A cold/ultracold neutron detector using fine-grained nuclear emulsion with spatial resolution less than 100 nm

  • N. NaganawaEmail author
  • T. Ariga
  • S. Awano
  • M. Hino
  • K. Hirota
  • H. Kawahara
  • M. Kitaguchi
  • K. Mishima
  • H. M. Shimizu
  • S. Tada
  • S. Tasaki
  • A. Umemoto
Open Access
Regular Article - Experimental Physics


A new type of cold/ultracold neutron detector that can realize a spatial resolution of less than 100 nm was developed using nuclear emulsion. The detector consists of a fine-grained nuclear emulsion coating and a 50-nm thick \(^{10}\hbox {B}_4 \hbox {C}\) layer for the neutron conversion. The detector was exposed to cold and ultracold neutrons (UCNs) at the J-PARC. Detection efficiencies were measured as (0.163 ± 0.015 (stat) ± 0.013 (sys))% and (10.3 ± 1.3 (stat) ± 1.1 (sys))% for cold and ultracold neutrons consistently with the \(^{10}\)B content in the converter. Positions of individual neutrons can be determined by observing secondary particle tracks recorded in the nuclear emulsion. The spatial resolution of incident neutrons were found to be in the range of 11–99 nm in the angle region of tan\(\theta \le 1.9\), where \(\theta \) is the angle between a recorded track and the normal direction of the converter layer. The achieved spatial resolution corresponds to the improvement of one or two orders of magnitude compared with conventional techniques and it is comparable with the wavelength of UCNs.

1 Introduction

Nuclear emulsion is a type of photographic film used as a tracking device in particle physics, which features high spatial resolution. For a directional dark matter search, fine-grained nuclear emulsions were produced with silver halide crystals of 35-nm diameter [1, 2, 3]. We succeeded in developing a neutron detector which realizes a spatial resolution of less than 100 nm by using the emulsion and a thin layer which includes \(^{10}\)B, as a neutron converter. The improved resolution, which is better than that of conventional detectors (\(1-2 \, \upmu \hbox {m}\)) [4, 5] by one or two orders of magnitude, allows for numerous possibilities and new applications. For example, this detector is suitable for measurements of position distributions of quantized states under the influence of the earth’s gravitational field [6, 7, 8], or in searches of unknown short range forces. The high spatial resolution is also quite useful in searches for electric charges associated with neutrons [9, 10]. This detector facilitates measurements of matter waves of neutrons because their wavelength with regard to ultracold neutrons (UCNs) is \(\sim \) 60 nm.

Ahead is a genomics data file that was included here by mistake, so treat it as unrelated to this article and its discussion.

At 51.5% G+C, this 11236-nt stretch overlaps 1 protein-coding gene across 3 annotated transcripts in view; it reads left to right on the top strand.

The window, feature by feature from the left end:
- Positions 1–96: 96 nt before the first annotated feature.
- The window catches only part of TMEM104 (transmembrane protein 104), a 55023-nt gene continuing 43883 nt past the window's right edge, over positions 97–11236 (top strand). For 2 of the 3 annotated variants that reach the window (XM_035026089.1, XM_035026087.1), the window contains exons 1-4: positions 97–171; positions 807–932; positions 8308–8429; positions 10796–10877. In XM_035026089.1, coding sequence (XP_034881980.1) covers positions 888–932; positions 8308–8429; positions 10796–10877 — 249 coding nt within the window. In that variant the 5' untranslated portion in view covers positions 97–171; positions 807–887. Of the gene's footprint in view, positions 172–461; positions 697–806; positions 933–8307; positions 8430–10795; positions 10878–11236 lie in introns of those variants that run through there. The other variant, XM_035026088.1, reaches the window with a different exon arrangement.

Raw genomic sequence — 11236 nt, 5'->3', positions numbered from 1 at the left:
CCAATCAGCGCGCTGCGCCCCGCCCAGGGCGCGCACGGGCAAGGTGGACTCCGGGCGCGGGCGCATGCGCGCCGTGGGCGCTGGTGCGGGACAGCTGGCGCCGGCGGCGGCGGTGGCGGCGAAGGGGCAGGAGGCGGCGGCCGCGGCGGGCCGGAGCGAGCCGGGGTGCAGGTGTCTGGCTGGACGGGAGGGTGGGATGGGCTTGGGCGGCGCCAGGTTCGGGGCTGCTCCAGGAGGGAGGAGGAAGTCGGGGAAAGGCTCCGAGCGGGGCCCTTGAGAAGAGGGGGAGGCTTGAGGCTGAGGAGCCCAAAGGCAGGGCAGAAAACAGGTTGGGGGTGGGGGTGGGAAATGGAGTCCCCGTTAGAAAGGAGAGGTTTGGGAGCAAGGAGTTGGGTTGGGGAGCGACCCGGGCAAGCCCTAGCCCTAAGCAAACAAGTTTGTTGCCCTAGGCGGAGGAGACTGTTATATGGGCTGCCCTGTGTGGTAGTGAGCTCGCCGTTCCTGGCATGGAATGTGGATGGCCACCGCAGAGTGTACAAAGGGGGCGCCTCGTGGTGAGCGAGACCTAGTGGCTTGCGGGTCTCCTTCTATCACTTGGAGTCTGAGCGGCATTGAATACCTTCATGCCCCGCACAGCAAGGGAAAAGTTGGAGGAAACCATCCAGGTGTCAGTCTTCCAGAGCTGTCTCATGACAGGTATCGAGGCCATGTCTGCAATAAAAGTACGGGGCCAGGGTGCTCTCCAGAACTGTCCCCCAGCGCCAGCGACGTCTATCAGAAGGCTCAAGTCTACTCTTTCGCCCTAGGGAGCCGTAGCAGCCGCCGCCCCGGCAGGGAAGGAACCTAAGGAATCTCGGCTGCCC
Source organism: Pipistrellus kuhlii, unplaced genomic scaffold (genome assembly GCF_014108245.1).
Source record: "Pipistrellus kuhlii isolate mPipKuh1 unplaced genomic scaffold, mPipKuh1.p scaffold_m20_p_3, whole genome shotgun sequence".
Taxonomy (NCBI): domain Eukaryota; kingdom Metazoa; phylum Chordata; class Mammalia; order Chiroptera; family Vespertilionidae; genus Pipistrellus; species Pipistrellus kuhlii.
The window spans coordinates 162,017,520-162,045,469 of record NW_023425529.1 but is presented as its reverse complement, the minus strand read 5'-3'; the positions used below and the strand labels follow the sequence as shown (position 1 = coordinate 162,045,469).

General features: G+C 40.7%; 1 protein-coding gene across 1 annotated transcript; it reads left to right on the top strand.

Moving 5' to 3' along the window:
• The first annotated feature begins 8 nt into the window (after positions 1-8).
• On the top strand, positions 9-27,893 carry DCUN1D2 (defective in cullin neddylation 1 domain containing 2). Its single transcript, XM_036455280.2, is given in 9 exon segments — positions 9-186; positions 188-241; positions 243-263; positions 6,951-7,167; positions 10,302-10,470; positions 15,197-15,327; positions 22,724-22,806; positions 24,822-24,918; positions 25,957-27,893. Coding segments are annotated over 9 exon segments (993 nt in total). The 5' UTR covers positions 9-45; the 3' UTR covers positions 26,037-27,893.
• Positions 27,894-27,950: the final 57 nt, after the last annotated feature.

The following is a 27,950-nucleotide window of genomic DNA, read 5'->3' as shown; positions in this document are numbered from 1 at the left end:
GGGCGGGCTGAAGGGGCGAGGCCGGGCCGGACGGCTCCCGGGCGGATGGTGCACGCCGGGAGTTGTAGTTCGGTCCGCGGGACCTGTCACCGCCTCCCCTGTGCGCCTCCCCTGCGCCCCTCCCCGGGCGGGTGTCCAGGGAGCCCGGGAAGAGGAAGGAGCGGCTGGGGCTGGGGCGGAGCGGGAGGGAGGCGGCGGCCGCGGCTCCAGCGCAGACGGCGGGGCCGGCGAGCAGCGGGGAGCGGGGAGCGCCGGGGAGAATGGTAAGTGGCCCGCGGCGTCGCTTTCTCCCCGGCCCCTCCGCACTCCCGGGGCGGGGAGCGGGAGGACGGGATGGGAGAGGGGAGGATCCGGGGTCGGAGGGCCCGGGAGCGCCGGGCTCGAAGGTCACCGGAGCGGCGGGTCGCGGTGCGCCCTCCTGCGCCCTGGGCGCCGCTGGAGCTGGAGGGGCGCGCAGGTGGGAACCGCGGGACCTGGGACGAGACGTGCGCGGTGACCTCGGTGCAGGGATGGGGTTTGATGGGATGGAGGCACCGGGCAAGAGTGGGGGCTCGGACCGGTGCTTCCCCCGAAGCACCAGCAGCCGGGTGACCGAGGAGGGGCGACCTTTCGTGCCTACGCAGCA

Fig. 1

A schematic view of the detector. When a neutron is absorbed in the \(^{10}\hbox {B}_4 \hbox {C}\) layer, two ions, an \(\alpha \)-particle and a \(^7\)Li nucleus, are emitted. One of them is detected as a track which is several microns long in the emulsion layer

2 High spatial resolution nuclear emulsion detector

The detector consists of a thin converter layer formed on a 0.4-mm-thick silicon substrate, which is coated with 10-\(\upmu \hbox {m}\)-thick fine-grained nuclear emulsion. The converter consists of \(^{10}\hbox {B}_4 \hbox {C}\) (50 nm), NiC (60 nm), and C (30 nm) layers (Fig. 1). The converter was fabricated using an ion beam sputtering machine at KURRI [11] and the thicknesses of the layers were estimated based on deposition rates. \(^{10}\hbox {B}_4 \hbox {C}\) converts neutrons into two ions whereas the NiC layer stabilizes the \(^{10}\hbox {B}_4 \hbox {C}\) layer. The C layer is used for chemical protection and a smooth adhesion for the emulsion. In order to determine the amount of \(^{10}\hbox {B}\) in the \(^{10}\hbox {B}_4 \hbox {C}\) layer, neutron transmissions of two \(\hbox {Si}\)-\(^{10}\hbox {B}_4 \hbox {C}\)-\(\hbox {NiC}\)-\(\hbox {C}\) plates, which were fabricated together with the detector’s, were measured with cold neutrons at BL05 of J-PARC MLF [12, 13]. From the average of them, an absorption rate was evaluated at (0.136 ± 0.003 (stat) ± 0.038 (sys))% for 1000 m/s neutrons, which corresponds to a \(^{10}\hbox {B}\) content of (1.61 ± 0.03 (stat) ± 0.45 (sys)) \(\times \; 10^{17} \hbox { nuclei}/\hbox {cm}^2\). The contributions to those systematic errors were from the standard deviation of cold neutron transmission of the two plates (28%) and the uncertainty of angles of plates against the cold neutron beam during the transmission measurement (1.9%) in relative errors. The latter was 1 mrad for the exposure angle of 52.4 mrad.